In Pages for the iPad (you can use Word or some other app if you prefer) I created a template that makes it easy to capture my regular weekly tasks.
I then imported it into Notability, into my “To Do List” folder. Each week, I copy the template and edit the title to represent the week it applies to. As things come up, I add them.
It’s a simple system. I find many of the electronic calendaring and scheduling systems overly complex. And nothing beats the ease of a pen and paper. Notability’s tools include a highlighter and eraser so I can keep the list organised and ensure that prioritised items are easy to see.
And the ability to write in different colours means I can use a red pen to cross jobs off as they’re done.
Pulling all this together
I’ve now organised my work around Notability. I still use Evernote a lot. It remains my primary text editing tool and the ability to easily send a webpage or email to it makes it an essential tool for me.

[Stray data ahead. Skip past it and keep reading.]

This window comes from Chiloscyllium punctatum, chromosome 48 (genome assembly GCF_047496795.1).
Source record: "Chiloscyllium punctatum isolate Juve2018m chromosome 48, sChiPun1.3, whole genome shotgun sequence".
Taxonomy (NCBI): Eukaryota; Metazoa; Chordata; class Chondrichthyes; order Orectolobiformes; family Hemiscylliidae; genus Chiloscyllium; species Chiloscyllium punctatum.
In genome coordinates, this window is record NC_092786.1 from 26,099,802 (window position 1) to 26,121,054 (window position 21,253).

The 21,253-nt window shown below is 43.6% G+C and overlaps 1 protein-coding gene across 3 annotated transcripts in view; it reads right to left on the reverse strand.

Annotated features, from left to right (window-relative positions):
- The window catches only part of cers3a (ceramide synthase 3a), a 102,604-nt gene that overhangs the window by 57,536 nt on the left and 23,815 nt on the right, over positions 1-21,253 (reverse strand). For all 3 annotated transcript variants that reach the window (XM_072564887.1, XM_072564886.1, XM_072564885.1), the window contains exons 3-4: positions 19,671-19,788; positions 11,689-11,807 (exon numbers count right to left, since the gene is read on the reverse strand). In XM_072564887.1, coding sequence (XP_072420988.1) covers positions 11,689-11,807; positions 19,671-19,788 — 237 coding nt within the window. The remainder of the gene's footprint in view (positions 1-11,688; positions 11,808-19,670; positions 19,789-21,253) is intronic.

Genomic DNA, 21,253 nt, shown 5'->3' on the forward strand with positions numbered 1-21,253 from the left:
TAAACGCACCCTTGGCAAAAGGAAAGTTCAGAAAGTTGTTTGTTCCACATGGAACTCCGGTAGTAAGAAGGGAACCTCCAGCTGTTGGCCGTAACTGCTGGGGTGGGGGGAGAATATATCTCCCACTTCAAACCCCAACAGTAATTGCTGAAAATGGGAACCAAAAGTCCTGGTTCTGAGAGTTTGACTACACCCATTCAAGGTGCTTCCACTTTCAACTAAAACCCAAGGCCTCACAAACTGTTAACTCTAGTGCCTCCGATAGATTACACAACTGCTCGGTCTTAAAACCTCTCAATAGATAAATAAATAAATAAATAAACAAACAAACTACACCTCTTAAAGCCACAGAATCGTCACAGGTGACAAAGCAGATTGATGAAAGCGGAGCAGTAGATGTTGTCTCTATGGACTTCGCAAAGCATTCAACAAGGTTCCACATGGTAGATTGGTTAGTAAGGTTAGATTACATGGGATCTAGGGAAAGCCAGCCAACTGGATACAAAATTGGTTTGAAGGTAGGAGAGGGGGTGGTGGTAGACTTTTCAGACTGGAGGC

Also, Evernote integrates with my scanner so I don’t retain any paper documents any more. And I can easily send text from Evernote to editors.
If I was trying to do everything Notability does with analog tools I end up with a notebook, several pens of different colours, some sort of erasing system and multiple highlighter pens. And I’d still end up having to flick through lots of pages to find stuff.
There are some features I’ve not yet touched on and not really used, other than a cursory play. For example, you can select a section of your handwritten notes and have them converted to typed text. My handwriting, particularly when I’m scrawling notes in an interview, is not great but it captured most of what I wrote on a few tests accurately enough to be useful.
Notability is a 21st century version of something humans have been using for thousands of years.